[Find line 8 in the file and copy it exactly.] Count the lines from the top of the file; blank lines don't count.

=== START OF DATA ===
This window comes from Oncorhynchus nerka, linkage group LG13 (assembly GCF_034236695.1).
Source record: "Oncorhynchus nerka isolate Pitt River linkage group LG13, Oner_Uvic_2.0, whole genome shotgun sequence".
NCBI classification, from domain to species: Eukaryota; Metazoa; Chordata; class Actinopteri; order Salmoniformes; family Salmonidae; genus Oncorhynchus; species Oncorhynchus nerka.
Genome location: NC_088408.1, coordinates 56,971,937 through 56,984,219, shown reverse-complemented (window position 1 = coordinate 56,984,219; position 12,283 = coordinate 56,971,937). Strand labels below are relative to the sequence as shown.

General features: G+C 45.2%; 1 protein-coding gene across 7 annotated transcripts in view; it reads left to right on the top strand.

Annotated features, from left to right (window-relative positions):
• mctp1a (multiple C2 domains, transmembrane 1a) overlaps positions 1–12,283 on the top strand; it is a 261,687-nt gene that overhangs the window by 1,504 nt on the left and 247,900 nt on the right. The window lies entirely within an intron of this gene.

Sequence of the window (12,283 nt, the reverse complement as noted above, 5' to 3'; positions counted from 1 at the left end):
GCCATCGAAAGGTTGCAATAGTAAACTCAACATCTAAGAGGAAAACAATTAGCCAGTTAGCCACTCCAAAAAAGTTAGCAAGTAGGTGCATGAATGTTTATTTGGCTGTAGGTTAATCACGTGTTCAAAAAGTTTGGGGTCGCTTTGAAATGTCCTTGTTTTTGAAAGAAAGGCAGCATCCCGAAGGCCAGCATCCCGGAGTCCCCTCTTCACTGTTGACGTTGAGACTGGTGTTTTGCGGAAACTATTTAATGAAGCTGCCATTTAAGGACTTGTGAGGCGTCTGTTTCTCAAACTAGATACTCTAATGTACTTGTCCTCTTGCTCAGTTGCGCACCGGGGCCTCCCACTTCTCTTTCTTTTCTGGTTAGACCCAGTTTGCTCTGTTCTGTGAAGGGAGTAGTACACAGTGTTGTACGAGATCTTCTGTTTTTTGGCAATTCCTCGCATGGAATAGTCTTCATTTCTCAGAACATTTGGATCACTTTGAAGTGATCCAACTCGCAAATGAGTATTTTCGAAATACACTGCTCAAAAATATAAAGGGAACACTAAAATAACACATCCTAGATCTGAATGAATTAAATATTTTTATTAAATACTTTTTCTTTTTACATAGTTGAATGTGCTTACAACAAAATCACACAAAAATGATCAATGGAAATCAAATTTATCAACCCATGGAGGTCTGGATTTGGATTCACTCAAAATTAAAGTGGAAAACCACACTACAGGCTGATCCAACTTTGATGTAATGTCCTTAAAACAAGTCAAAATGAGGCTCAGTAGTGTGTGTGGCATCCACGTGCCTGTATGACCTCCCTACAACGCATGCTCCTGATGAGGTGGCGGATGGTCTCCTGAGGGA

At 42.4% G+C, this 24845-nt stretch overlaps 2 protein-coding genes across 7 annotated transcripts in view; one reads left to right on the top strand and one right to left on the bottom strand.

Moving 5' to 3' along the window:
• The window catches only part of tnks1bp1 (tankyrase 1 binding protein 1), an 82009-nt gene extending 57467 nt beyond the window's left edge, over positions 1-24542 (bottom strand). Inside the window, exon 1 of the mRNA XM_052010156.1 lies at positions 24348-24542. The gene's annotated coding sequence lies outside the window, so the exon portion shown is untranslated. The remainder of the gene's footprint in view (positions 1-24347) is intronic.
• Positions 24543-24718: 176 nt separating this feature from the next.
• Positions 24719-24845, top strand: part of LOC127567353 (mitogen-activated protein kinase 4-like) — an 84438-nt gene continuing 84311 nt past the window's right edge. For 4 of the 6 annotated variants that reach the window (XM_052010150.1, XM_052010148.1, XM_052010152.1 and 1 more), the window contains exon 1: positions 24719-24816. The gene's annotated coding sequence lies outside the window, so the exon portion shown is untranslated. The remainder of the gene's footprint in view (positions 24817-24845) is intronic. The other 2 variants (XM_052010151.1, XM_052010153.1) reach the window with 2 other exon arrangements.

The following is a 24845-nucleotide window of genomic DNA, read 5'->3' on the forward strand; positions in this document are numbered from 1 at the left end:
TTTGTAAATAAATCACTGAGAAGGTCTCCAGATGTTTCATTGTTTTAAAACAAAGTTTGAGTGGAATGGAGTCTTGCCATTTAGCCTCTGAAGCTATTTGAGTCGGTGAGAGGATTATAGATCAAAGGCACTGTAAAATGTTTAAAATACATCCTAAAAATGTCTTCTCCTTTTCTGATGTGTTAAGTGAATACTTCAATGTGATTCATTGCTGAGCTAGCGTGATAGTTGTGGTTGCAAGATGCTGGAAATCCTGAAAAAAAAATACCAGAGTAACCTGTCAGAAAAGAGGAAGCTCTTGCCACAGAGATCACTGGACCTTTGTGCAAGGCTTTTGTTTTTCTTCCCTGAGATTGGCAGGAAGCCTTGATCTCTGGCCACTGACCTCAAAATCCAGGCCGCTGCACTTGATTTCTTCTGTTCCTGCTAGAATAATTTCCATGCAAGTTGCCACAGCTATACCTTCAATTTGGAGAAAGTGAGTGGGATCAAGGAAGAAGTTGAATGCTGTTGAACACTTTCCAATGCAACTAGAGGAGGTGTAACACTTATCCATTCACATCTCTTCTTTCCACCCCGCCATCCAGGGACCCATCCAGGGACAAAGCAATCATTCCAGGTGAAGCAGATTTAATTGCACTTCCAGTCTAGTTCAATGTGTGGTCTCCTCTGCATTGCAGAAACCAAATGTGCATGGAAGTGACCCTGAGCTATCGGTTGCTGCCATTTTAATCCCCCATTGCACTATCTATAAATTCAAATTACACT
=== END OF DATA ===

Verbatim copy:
Sequence of the window (12,283 nt, the reverse complement as noted above, 5' to 3'; positions counted from 1 at the left end):